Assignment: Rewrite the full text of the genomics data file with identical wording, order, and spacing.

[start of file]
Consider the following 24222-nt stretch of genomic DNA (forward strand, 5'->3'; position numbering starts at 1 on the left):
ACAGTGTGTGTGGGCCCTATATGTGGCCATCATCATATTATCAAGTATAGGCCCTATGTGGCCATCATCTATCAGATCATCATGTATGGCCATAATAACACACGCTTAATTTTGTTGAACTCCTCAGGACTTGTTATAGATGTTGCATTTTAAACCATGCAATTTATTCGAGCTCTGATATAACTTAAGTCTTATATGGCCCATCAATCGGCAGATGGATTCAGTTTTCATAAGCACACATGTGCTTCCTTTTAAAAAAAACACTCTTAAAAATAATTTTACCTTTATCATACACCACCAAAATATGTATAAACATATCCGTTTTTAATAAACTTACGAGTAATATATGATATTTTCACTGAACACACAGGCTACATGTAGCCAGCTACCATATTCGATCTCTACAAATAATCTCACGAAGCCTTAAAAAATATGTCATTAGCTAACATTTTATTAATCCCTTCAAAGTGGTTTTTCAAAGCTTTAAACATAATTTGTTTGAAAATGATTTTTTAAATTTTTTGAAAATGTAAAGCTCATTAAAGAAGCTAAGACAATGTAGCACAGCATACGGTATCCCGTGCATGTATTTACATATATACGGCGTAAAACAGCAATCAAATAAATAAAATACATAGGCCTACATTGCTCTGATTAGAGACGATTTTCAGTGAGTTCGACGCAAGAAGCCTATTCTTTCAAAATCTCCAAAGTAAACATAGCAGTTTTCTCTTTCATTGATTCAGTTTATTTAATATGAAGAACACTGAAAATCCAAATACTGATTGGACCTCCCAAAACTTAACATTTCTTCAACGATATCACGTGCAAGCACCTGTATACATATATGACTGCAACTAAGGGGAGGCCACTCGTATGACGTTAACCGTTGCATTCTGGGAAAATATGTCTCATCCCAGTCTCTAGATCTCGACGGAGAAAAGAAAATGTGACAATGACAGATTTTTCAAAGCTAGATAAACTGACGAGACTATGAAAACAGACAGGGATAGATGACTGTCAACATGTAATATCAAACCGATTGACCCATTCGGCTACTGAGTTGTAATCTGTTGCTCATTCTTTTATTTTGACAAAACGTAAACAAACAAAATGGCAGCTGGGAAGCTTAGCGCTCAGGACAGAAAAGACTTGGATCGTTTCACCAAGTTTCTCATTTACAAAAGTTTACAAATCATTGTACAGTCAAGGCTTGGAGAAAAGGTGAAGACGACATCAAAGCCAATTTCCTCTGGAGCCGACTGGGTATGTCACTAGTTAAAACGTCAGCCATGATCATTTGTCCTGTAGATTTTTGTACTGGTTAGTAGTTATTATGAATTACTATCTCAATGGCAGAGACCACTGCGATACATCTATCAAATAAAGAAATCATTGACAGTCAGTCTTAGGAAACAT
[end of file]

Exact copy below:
Consider the following 24222-nt stretch of genomic DNA (forward strand, 5'->3'; position numbering starts at 1 on the left):
ACAGTGTGTGTGGGCCCTATATGTGGCCATCATCATATTATCAAGTATAGGCCCTATGTGGCCATCATCTATCAGATCATCATGTATGGCCATAATAACACACGCTTAATTTTGTTGAACTCCTCAGGACTTGTTATAGATGTTGCATTTTAAACCATGCAATTTATTCGAGCTCTGATATAACTTAAGTCTTATATGGCCCATCAATCGGCAGATGGATTCAGTTTTCATAAGCACACATGTGCTTCCTTTTAAAAAAAACACTCTTAAAAATAATTTTACCTTTATCATACACCACCAAAATATGTATAAACATATCCGTTTTTAATAAACTTACGAGTAATATATGATATTTTCACTGAACACACAGGCTACATGTAGCCAGCTACCATATTCGATCTCTACAAATAATCTCACGAAGCCTTAAAAAATATGTCATTAGCTAACATTTTATTAATCCCTTCAAAGTGGTTTTTCAAAGCTTTAAACATAATTTGTTTGAAAATGATTTTTTAAATTTTTTGAAAATGTAAAGCTCATTAAAGAAGCTAAGACAATGTAGCACAGCATACGGTATCCCGTGCATGTATTTACATATATACGGCGTAAAACAGCAATCAAATAAATAAAATACATAGGCCTACATTGCTCTGATTAGAGACGATTTTCAGTGAGTTCGACGCAAGAAGCCTATTCTTTCAAAATCTCCAAAGTAAACATAGCAGTTTTCTCTTTCATTGATTCAGTTTATTTAATATGAAGAACACTGAAAATCCAAATACTGATTGGACCTCCCAAAACTTAACATTTCTTCAACGATATCACGTGCAAGCACCTGTATACATATATGACTGCAACTAAGGGGAGGCCACTCGTATGACGTTAACCGTTGCATTCTGGGAAAATATGTCTCATCCCAGTCTCTAGATCTCGACGGAGAAAAGAAAATGTGACAATGACAGATTTTTCAAAGCTAGATAAACTGACGAGACTATGAAAACAGACAGGGATAGATGACTGTCAACATGTAATATCAAACCGATTGACCCATTCGGCTACTGAGTTGTAATCTGTTGCTCATTCTTTTATTTTGACAAAACGTAAACAAACAAAATGGCAGCTGGGAAGCTTAGCGCTCAGGACAGAAAAGACTTGGATCGTTTCACCAAGTTTCTCATTTACAAAAGTTTACAAATCATTGTACAGTCAAGGCTTGGAGAAAAGGTGAAGACGACATCAAAGCCAATTTCCTCTGGAGCCGACTGGGTATGTCACTAGTTAAAACGTCAGCCATGATCATTTGTCCTGTAGATTTTTGTACTGGTTAGTAGTTATTATGAATTACTATCTCAATGGCAGAGACCACTGCGATACATCTATCAAATAAAGAAATCATTGACAGTCAGTCTTAGGAAACAT